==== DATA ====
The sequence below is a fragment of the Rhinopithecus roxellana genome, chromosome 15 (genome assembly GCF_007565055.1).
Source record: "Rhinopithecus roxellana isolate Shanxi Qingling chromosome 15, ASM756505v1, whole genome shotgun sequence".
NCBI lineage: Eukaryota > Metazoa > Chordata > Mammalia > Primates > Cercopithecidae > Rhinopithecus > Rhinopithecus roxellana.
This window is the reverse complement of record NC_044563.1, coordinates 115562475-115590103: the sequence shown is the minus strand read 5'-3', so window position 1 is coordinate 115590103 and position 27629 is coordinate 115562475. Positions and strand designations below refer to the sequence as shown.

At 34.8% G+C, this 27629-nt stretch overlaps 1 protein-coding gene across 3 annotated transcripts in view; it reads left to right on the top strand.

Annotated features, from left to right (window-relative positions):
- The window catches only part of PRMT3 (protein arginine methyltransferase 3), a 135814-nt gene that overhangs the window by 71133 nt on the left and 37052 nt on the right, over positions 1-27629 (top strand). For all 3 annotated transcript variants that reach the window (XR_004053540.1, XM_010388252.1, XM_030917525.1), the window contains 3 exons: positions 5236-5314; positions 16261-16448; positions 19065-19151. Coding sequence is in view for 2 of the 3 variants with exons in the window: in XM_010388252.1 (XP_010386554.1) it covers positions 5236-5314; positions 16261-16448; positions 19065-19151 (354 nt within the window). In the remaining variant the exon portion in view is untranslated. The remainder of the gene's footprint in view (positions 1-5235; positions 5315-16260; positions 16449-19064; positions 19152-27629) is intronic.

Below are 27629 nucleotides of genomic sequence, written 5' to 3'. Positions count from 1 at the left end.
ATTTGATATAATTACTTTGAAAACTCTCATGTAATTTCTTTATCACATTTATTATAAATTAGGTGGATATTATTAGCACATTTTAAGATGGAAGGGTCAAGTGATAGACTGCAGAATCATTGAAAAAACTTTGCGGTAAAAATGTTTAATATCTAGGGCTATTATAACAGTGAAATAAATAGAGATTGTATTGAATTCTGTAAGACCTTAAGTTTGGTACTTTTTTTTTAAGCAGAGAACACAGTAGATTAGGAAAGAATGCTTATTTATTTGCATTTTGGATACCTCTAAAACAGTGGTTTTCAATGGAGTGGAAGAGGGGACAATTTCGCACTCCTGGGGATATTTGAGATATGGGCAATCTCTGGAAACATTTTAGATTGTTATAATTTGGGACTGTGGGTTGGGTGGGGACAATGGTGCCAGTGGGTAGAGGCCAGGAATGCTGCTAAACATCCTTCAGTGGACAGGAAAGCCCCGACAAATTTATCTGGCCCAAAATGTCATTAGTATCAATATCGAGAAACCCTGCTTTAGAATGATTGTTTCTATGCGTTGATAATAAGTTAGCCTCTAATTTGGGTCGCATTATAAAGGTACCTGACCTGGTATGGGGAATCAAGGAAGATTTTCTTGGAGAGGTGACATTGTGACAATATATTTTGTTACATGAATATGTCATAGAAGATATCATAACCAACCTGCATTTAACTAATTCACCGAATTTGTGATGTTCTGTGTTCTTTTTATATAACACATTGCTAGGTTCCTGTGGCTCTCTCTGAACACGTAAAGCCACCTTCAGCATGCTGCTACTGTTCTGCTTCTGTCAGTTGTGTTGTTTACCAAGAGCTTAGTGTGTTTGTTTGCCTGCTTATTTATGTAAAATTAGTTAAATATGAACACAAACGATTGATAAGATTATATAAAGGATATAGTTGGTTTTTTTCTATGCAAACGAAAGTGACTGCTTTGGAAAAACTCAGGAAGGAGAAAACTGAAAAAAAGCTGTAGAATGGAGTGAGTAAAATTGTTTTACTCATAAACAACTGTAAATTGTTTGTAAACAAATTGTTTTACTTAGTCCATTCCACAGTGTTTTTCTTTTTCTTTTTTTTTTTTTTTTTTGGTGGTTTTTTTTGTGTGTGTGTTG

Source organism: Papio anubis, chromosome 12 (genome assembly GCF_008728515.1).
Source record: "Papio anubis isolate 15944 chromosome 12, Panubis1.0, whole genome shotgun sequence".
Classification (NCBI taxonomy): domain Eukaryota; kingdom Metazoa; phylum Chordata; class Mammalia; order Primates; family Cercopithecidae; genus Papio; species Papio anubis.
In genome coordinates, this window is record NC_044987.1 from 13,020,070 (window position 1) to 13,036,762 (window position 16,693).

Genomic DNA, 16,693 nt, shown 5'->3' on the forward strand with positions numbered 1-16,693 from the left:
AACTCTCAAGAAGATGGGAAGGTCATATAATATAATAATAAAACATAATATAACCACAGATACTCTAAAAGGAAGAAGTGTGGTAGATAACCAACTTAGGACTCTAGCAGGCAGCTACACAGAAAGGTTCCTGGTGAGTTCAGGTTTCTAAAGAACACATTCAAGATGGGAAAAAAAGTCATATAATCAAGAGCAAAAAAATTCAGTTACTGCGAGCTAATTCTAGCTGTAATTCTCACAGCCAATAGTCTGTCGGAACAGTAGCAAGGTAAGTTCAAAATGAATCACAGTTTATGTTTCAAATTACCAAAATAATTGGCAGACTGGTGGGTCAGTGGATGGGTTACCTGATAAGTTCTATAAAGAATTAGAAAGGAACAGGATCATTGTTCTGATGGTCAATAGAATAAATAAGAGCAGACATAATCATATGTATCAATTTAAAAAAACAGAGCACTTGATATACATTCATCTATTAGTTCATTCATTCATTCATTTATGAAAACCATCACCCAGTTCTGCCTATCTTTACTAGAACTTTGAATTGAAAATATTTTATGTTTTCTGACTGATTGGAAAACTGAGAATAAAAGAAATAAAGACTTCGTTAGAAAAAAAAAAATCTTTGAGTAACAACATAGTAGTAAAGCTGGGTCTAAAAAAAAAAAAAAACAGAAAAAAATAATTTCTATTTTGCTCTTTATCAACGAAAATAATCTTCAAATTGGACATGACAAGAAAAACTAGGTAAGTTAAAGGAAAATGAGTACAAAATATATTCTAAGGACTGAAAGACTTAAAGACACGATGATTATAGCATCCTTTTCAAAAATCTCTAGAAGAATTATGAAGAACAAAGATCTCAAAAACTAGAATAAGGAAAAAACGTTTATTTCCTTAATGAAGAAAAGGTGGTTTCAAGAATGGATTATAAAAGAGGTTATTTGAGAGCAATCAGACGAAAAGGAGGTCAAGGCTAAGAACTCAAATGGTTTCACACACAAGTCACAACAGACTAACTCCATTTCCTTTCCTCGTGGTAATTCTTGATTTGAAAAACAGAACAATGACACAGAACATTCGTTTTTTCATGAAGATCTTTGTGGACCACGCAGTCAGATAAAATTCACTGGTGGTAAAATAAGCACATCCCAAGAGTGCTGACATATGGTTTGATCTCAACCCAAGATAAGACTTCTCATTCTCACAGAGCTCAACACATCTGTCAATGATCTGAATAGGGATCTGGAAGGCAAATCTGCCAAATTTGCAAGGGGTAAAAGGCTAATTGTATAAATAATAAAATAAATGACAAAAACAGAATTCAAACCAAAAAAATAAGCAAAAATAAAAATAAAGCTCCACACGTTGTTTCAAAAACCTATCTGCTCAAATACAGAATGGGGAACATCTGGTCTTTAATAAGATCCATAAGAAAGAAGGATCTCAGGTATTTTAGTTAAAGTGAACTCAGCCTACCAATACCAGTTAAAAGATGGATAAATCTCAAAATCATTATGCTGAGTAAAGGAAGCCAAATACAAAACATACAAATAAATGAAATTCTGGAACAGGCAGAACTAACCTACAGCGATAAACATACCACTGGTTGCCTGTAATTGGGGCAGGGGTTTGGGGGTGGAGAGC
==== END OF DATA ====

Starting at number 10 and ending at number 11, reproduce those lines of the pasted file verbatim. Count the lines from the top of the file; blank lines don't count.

Source organism: Papio anubis, chromosome 12 (genome assembly GCF_008728515.1).
Source record: "Papio anubis isolate 15944 chromosome 12, Panubis1.0, whole genome shotgun sequence".